At The Knowledge House, Newark Youth And Adults Get Life-Changing Skills

On the first day of Newark Tech Week in October, Daniel Adeyanju, director of partnerships & external affairs at The Knowledge House (Newark), took the stage at the Newark Tech Summit to discuss his organization’s work with CITI Medina, the founder of =SPACE, a Newark-based incubator/workspace dedicated to black/brown and LGBTQ founders.

Medina reenergized Newark Tech Week in 2015 after taking it over from Emily Manz, who founded it in 2013. Since then, the event has grown exponentially, and it’s now backed by the New Jersey Economic Development Authority (NJEDA).

This year Newark Tech Week featured in-person events all over the city, including talks by investors, discussions on new technology, a hackathon and demonstrations of innovations. There were plenty of opportunities to network, as well. The Newark Tech Summit took place at The Junction at Gateway Center, in the recently reimagined two-story Jewel Box public event space.

In a fireside chat, Adeyanju explained The Knowledge House’s mission to Medina: “The Knowledge House is a tech-training nonprofit connecting underestimated communities to family-sustaining tech careers. A lot of people ask me what that means. I think all the words are there — but, ultimately, a career should be able to support a family.”

He continued, “We’re a poverty-fighting organization that runs like a tech startup. We leverage technology and empower our fellows, both high school students in their junior and senior years looking for an entry into technology and individuals 18 and older making under $50,000 annually.”

The Knowledge House was founded in the Bronx in 2014 by Jerelyn Rodriguez, a native of that borough and a Columbia University graduate, and by Joe Carrano, who also launched BXL Bronx Business Incubator.  Adeyanju noted that “they saw an opportunity to bring tech knowledge to communities like the Bronx, and they believed that if they could do it there, they could do it anywhere. So we’re so excited to have been invited by the BRICK/South Ward Promise Neighborhood network to do this work. And Mayor Baraka has been extremely supportive of what we’ve been doing, and we really enjoy being a part of the community here.”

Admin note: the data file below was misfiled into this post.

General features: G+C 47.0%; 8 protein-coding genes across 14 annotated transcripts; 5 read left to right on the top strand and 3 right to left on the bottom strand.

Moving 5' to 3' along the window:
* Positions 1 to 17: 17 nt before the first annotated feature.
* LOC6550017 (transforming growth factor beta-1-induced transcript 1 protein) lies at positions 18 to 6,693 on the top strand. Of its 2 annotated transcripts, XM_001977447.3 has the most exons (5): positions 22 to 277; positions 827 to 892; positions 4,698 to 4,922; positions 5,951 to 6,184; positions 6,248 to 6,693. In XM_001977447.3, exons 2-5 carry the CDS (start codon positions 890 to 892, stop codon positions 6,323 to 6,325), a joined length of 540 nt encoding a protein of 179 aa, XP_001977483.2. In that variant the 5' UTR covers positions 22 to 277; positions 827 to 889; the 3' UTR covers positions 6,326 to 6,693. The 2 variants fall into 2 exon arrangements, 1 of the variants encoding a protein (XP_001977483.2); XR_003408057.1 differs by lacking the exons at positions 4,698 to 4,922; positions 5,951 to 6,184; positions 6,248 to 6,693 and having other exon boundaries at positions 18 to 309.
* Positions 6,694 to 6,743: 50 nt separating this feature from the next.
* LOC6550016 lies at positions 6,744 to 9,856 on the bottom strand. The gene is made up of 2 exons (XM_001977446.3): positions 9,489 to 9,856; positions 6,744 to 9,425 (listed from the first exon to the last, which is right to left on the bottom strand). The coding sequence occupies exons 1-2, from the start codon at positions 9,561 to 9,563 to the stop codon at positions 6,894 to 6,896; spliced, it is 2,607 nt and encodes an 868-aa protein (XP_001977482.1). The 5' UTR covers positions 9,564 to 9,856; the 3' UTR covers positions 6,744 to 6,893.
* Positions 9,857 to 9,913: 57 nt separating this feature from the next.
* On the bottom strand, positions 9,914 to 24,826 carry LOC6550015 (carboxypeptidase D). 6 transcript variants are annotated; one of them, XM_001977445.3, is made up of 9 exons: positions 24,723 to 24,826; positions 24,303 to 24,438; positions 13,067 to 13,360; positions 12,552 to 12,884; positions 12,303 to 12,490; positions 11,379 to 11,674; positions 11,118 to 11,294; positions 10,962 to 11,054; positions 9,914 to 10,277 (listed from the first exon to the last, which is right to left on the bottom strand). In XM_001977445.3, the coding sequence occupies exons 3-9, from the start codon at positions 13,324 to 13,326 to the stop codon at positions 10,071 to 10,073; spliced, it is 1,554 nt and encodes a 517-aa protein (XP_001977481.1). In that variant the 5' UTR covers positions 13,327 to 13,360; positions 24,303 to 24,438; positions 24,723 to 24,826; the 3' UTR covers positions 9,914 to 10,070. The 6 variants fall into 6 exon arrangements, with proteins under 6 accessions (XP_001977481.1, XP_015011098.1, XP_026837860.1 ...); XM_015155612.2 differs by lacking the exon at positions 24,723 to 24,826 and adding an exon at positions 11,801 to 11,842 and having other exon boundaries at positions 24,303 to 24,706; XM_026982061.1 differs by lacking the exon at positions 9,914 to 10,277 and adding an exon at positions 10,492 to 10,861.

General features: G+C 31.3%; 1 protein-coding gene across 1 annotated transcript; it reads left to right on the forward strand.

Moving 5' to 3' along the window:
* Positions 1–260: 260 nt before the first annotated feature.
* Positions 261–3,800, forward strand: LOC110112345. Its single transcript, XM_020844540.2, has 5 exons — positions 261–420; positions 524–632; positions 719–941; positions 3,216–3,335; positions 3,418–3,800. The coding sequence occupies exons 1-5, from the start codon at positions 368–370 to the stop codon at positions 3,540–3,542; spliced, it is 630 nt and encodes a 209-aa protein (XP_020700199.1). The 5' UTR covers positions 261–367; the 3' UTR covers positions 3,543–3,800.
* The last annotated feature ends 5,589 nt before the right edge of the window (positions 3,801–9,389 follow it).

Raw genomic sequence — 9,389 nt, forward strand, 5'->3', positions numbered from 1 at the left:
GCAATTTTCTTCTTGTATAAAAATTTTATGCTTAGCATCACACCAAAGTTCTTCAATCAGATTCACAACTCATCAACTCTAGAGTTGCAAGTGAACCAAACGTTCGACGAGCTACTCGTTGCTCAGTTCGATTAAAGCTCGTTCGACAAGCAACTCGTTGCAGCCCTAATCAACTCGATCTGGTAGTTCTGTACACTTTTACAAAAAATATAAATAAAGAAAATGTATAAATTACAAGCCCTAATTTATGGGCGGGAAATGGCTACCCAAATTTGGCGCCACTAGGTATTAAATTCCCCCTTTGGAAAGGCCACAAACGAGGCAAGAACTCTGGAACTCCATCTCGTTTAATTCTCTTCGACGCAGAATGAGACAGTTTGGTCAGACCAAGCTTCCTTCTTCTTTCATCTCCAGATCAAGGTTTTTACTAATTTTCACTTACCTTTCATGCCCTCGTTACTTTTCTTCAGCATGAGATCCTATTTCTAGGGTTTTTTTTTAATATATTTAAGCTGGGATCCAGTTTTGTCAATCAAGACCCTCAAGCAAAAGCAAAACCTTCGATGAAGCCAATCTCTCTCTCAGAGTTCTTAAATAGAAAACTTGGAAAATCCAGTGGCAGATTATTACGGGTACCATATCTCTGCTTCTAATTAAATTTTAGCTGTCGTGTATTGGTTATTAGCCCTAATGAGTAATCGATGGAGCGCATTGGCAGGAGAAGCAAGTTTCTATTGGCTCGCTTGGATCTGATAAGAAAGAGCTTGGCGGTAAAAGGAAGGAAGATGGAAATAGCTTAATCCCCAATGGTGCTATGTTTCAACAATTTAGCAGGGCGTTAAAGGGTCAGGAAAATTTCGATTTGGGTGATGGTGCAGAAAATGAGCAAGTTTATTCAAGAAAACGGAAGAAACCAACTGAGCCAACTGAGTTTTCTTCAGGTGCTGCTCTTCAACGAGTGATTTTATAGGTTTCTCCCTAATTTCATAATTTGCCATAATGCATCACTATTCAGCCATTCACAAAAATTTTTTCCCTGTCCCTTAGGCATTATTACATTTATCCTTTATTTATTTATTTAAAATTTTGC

The Knowledge House works with local high schools, like North Star Academy, to help youngsters get a foot in the door. Adeyanju noted that the program for adults includes a year-long sequence involving training in web development, user experience, data science and cybersecurity — training that will lead to real jobs.

The students get two semesters of fundamentals and in-depth knowledge, complete a capstone project and then, “in the last phase, they are working on applying for roles, potential internships and certifications,” said Adeyanju. “Our Newark fellows, in particular, are in class from 5:30 p.m. to 9:30 p.m., Monday to Thursday, for an entire year, often working full-time or part-time roles, taking care of kids, going to school and looking to make a difference.

“We focus on developing a problem-solving mindset so that people who come to a company understand the technical and business problems and can make a difference at the organization they join.”

Medina pointed out that students must get mentorship and networking opportunities to develop their careers. He asked Adeyanju to discuss this, adding, “I think that’s a unique offering that really makes the difference.”

The Knowledge House has volunteer tutors, speakers and mock interviewers from the community and partnering companies; and they become the students’ “friends in tech,” not just people they know casually. These volunteers are committed to smoothing the way for the participants. “That’s how we get our fellows to feel like they belong,” said Adeyanju. The work done by the students during the last portion of the program shows them how to “own their power” in the workplace.

Adeyanju praised the volunteers from the Parsippany offices of Barclays, a global investment banking firm, who have helped program participants identify the skills and experiences they can bring to the workplace. In fact, the “friends in tech” always remind the participants of their capabilities, and this boosts their self-confidence.

Finally, Medina asked Adeyanju what he found most rewarding in his job. His answer: “The transformation in our fellows’ lives and what it can do to further their families. And it’s also the ecosystem that we build. So, connecting with folks from companies who want to make a difference, do good work and invest in their communities is super rewarding.”

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